Environment | National

Native Sun News: Staged white buffalo hunts draw outrage

The following story was written and reported by Jesse Abernathy, Native Sun News Editor. All content © Native Sun News.

A proud non-Native hunter poses with his not-so-hard-to-kill “trophy” – a revered white buffalo, or tatanka ska – near Texas Hunt Lodge. In the aftermath of a vociferous attack by Native Americans from near and far, beginning with the Lakota, the lodge abruptly discontinued its pricey white buffalo hunts. PHOTO COURTESY/TEXASHUNTLODGE.COM

HUNT, TEXAS –– A hunting lodge in this small, unincorporated – and fittingly named – community came under fire recently by Native Americans from across the country for its offering of staged white buffalo kills.

Situated in the heart of the Lone Star State, the family-owned Texas Hunt Lodge provides big-game packages to hunting enthusiasts from coast to coast. Rare white buffalo, or bison, packages run upwards of $14,000, according to information once contained on the lodge’s website.

Texas Hunt Lodge, which has been in existence since 2008 and touts access to over 100,000 acres of ranch land, is headed by Aaron Bulkley.

“There are no seasonal restrictions on hunting the White Buffalo, or White Bison, in Texas, which makes it a suitable trophy year round,” proclaims apparently now-excised advertising from the hunting lodge’s website.

Phone calls to the Texas Hunt Lodge by Native Sun News went unanswered.

For centuries, the white buffalo has been a potent symbol of cultural preservation for the Lakota, Dakota and Nakota peoples of the Great Plains. Hunting and harvesting the hard-to-find icon is considered sacrilegious by many of these “Buffalo People.”

“The company started the white buffalo hunts about two years ago, and there was a big outcry about it then,” said James Swan, founder and president of the Rapid City-based United Urban Warrior Society.

The lodge acquiesced to pressure from Native Americans at the time and ceased its white buffalo hunts, according to Swan.

“But now it’s started back up again,” he said. “It’s a slap in the face for our people.”

Swan is a member of the Cheyenne River Sioux Tribe.

“(Texas Hunt Lodge’s) argument now is that they’re technically not white buffalo, but inbred beefalo,” Swan said. “But the thing is, if you go to the pictures of what they claim are beefalo on their website – beefalo look more like a Brahma bull than beef or buffalo – but the pictures, those are buffalo.”

However, there appear to no longer be any remaining images of or references to the white buffalo hunting package on the company’s site. Swan compares the big-game enterprise’s white buffalo safaris to burning the Bible or Quran, both venerated books among Christianity and Islam, respectively.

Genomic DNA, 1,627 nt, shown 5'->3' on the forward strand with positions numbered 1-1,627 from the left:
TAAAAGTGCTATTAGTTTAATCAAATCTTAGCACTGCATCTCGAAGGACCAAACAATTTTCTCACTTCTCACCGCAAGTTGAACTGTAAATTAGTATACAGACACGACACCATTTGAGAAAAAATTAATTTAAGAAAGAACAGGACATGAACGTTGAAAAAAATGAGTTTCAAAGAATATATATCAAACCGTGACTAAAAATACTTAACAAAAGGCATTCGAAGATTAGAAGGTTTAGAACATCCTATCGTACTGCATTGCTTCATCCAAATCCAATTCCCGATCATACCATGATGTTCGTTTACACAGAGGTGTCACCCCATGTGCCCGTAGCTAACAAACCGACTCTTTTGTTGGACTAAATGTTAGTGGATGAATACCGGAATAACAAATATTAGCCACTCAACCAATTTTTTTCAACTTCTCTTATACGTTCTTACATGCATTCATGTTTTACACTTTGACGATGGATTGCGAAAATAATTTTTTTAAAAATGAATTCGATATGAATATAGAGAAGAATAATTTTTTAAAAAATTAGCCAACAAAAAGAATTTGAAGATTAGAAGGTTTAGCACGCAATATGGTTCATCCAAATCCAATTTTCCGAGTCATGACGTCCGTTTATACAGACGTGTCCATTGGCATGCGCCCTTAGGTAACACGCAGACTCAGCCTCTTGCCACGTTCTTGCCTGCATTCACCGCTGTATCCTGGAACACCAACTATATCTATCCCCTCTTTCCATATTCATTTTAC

“If I did that, it’s not going to work – there would be a public outcry about it,” he said.

And on top of that, the hunts are canned, said Swan, meaning the buffalo are entrapped in a confined area so the hunter is guaranteed the hunt, or white buffalo “trophy.”

United Urban Warrior Society wants to expose the lodge for being disrespectful to Native beliefs and a fraud, he said. And the organization has done just that, according to Swan.

Immediately following Swan’s posting of information about Texas Hunt Lodge’s white buffalo package on UUWS’s Facebook page, a stampede of criticism from Natives throughout America made more than just dirt fly.

“The people were just in tears, I mean there was outrage; I even had one guy who said he’d go take care of (Texas Hunt Lodge) and then send me the trigger finger,” Swan said. “People take their religion and their culture seriously.”

For the big-game lodge to blatantly advertise and provide white buffalo hunts as sport is just an invitation for trouble from Native Americans, he said. After Swan’s viral March 4 posting on the social networking site, he said the company removed all photos and information pertaining to white buffalo hunts on its website but continued to offer the sport.

“People just bombarded (Texas Hunt Lodge) with phone calls after their number was posted, and now they won’t answer their phone.”

The ultimate goal of Swan’s organization is “to come up with some kind of federal legislation to put a protective resolution on the white buffalo because of cultural sensitivity for what it is and what it represents,” he said.

According to Swan, there are only around 20 genuine white buffaloes alive in the world today.

Akin to the second coming of Jesus Christ for Christians, the singular white buffalo calf birth long prophesied to signify the imminent return of Ptesan Winyan, or White Buffalo Calf Woman, to the Lakota, Dakota and Nakota peoples to restore order is an event that will happen among Natives, not non-Natives, Swan indicated.

“It’s not going to happen to Joe Blow in Pennsylvania,” he said.

Subsequent to his initial interview, Swan informed NSN that Texas Hunt Lodge halted its contrived white buffalo hunts in the wake of thousands of emails and phone calls opposing the practice.

(Contact Jesse Abernathy at editor@nsweekly.com)

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